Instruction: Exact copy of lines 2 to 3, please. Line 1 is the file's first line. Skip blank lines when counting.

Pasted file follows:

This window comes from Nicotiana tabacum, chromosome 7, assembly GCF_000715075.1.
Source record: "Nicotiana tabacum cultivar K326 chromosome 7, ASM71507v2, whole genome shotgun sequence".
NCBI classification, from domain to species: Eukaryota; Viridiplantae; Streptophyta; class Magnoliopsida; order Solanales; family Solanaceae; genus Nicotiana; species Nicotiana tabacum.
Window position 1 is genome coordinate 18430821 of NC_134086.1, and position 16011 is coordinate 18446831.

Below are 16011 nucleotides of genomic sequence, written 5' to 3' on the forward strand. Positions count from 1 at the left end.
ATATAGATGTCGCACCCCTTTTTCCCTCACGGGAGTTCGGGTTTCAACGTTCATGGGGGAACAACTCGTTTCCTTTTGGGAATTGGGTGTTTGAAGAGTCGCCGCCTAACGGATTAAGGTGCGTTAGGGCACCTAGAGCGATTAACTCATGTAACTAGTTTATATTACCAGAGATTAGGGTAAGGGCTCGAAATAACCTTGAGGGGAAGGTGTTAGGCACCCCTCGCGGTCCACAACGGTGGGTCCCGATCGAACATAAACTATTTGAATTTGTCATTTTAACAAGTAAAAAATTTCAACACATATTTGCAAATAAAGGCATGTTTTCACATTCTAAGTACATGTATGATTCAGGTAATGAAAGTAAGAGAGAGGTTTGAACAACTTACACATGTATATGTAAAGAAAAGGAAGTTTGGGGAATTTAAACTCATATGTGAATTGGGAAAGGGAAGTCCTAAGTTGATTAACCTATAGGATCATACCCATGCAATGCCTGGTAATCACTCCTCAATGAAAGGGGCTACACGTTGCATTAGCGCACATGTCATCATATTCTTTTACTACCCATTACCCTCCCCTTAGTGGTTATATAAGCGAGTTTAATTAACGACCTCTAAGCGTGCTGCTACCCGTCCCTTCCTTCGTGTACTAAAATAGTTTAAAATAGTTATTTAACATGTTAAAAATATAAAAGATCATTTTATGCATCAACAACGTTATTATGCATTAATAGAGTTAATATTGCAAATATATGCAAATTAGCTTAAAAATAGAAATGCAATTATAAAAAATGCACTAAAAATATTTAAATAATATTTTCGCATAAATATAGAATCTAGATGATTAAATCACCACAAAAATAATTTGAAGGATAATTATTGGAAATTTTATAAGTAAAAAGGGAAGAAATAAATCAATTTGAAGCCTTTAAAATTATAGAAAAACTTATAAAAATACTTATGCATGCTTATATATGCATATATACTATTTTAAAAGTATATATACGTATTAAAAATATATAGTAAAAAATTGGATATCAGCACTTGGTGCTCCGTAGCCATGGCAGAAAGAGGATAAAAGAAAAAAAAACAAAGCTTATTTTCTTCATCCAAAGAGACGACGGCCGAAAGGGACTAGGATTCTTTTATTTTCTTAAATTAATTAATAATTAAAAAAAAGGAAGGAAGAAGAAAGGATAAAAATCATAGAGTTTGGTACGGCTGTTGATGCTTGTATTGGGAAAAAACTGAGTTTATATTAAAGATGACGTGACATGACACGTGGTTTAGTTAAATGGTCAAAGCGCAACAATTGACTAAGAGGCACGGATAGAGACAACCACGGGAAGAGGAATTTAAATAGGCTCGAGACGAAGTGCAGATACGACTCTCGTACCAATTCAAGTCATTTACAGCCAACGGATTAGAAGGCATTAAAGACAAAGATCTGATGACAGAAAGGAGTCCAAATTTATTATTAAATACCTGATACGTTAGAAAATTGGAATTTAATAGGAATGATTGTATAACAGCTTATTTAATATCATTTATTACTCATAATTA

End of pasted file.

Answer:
Source record: "Nicotiana tabacum cultivar K326 chromosome 7, ASM71507v2, whole genome shotgun sequence".
NCBI classification, from domain to species: Eukaryota; Viridiplantae; Streptophyta; class Magnoliopsida; order Solanales; family Solanaceae; genus Nicotiana; species Nicotiana tabacum.